Many of those that cut their studio teeth on the original Eventide SP2016 seem fairly impressed with the plug-in version. With its ability to make most any source audio sit neatly into the mix, the plug-in is routinely used to great effect on instrument, drums, and even vocal tracks.
Other users have happily given up their venerable hardware units for the convenience provided by the plug-in. One noted producer is quite taken by its classic sound, which is enhanced with the software’s updated options. For this particular user, the SP2016 plug-in has become an indispensible source of creative ideas.
With convolution reverbs now the standard as far as realism is concerned, the Eventide SP2016 Reverb isn’t likely to win awards for authenticity. Nevertheless, it is undeniably a great sounding plug-in that calls to mind the iconic reverb sounds heard on countless classic recordings.
13 – Fabfilter Pro-Q 3
Fabfilter is a name that should be familiar to most anyone that has worked with plug-in effects. One of the leading names in the high-quality plug-in arena, it has earned considerable praise for its superb sound quality, advanced features, and innovative user interface. With the Pro-Q3, Fabfilter once again proves why it has become a household name in the world of professional audio.
The Pro-Q3 builds on the capabilities of the Pro-Q2, adding even more advanced features and enhancing its already powerful and efficient interface. Like the previous versions, the Pro-Q3 works just as well on the master buss as it does on individual instrument tracks.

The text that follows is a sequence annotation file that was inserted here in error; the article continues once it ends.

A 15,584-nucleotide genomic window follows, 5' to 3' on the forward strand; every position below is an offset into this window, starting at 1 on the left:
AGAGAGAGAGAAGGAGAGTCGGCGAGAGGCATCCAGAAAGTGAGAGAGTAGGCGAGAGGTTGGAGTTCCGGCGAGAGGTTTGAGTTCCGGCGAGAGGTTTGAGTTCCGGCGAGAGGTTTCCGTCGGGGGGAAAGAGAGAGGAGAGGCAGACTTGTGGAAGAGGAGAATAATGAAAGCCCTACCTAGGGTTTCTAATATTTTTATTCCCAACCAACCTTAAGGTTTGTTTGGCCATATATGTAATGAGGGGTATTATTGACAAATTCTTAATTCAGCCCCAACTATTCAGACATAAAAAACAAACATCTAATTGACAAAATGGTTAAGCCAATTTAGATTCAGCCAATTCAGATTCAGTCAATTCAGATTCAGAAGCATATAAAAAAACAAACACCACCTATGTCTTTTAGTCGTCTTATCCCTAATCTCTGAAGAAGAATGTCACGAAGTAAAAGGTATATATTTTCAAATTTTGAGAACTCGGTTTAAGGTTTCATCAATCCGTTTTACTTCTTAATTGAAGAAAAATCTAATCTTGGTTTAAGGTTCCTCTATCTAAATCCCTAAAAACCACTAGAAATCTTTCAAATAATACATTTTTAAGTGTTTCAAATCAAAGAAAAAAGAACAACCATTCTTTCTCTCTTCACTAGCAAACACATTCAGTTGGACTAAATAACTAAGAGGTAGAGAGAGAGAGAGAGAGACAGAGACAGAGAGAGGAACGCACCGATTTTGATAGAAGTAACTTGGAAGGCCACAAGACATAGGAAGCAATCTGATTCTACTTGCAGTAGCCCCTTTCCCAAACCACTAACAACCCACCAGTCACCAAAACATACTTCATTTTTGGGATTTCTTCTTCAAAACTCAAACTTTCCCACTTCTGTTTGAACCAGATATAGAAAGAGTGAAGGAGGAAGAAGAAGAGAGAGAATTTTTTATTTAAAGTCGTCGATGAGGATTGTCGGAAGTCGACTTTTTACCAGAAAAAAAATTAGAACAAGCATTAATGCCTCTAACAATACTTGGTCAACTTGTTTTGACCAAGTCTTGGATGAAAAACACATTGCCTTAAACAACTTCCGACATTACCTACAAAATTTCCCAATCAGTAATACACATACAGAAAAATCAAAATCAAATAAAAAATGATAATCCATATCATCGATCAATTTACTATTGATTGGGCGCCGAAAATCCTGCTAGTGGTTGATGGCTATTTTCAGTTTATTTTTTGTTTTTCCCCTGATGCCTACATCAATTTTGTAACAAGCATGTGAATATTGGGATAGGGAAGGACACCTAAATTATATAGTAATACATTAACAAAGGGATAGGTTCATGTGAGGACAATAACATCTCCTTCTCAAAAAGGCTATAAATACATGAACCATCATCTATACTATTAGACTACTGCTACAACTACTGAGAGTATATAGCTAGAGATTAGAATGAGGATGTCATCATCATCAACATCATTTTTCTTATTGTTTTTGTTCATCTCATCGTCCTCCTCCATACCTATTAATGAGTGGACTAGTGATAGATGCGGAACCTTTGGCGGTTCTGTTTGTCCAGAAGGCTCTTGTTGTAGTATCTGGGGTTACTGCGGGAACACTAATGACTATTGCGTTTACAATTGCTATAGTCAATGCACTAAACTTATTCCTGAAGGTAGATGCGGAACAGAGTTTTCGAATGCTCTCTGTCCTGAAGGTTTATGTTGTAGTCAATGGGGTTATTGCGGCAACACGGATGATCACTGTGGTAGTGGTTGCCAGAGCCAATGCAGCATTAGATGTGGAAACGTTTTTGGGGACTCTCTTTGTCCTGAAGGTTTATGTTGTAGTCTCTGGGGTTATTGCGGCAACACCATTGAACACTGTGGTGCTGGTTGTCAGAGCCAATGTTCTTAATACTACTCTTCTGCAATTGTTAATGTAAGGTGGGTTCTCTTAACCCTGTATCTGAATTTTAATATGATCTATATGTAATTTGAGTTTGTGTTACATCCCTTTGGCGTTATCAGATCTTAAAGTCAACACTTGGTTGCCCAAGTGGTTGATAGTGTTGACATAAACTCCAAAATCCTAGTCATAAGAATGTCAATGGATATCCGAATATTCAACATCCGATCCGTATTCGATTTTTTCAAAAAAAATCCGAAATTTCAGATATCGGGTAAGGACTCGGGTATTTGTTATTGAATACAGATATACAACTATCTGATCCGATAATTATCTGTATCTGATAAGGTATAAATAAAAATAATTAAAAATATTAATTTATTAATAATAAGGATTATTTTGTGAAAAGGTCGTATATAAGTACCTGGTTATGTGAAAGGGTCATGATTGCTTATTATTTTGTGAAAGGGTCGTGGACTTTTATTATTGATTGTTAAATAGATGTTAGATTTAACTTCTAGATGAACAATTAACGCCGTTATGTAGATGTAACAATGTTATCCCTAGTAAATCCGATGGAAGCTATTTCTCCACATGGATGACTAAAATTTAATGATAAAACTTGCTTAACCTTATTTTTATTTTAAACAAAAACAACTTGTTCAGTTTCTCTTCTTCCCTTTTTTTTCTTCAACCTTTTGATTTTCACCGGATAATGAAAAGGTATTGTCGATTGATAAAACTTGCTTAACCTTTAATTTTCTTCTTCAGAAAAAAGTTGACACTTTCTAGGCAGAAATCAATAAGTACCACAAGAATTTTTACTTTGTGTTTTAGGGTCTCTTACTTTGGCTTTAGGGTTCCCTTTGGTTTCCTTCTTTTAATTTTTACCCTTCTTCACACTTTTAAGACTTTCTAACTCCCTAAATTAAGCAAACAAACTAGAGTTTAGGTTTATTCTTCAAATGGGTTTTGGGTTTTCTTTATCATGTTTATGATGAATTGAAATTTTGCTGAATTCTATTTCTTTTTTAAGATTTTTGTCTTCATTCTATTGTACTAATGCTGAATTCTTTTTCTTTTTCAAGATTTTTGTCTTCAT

Best Useful Features
From mixing to mastering, Pro-Q3 handles it all. It can be set to linear phase for precise control over the frequencies, or natural phase for zero latency. Mid/side processing can be done on a per-band basis, and even surround sound processing is supported.
Other features include optional auto-gain, intelligent soloing, and a customizable spectrum analyzer.
Even with all these powerful features, Pro-Q3 remains very easy to use. The interface might seem overly complex initially, but it is actually designed for maximum efficiency. Once you have gotten used to the various controls and their functions, you can quickly sculpt your audio to a remarkably precise degree.
The interactive display gives you real-time visual feedback on exactly what is going on at any given time. The spectrum analyzer can be set to track the input audio as well as the post-processed audio. You can therefore switch between both views to see exactly how your audio is being processed.
Users of the Pro-Q3 seem to be split between two camps: those that have upgraded from Pro-Q2 and those that are new to the Fabfilter line. Users from both groups seem convinced of the merits of the updated plug-in, citing its power, versatility, and efficiency. One user has in fact called it a “game-changer”, echoing the most popular sentiments regarding these innovative plug-ins.
That being said, you can’t please everyone. The feature-laden user interface–considered by many to be Fabfilter’s biggest strength–actually turned off a few users. For those accustomed to simpler EQ plug-ins, the detailed visual feedback and multitude of controls and options in Pro-Q3 were simply too overwhelming.
Fabfilter is one of the most respected effects plug-in developers in recent years, and most of their products are generally regarded very highly by the global audio community. Although we can see how the user interface of the Pro-Q3 might confuse those accustomed to sparser layouts, its sheer power and flexibility is undeniable.
14 – Waves Abbey Road Chambers
The Abbey Road Studios occupies a hallowed spot in history, having been where The Beatles recorded some of their most memorable work. It is only fitting then that a reverb plug-in was developed to capture some of that studio magic, and just as fitting that Waves was the one to release it.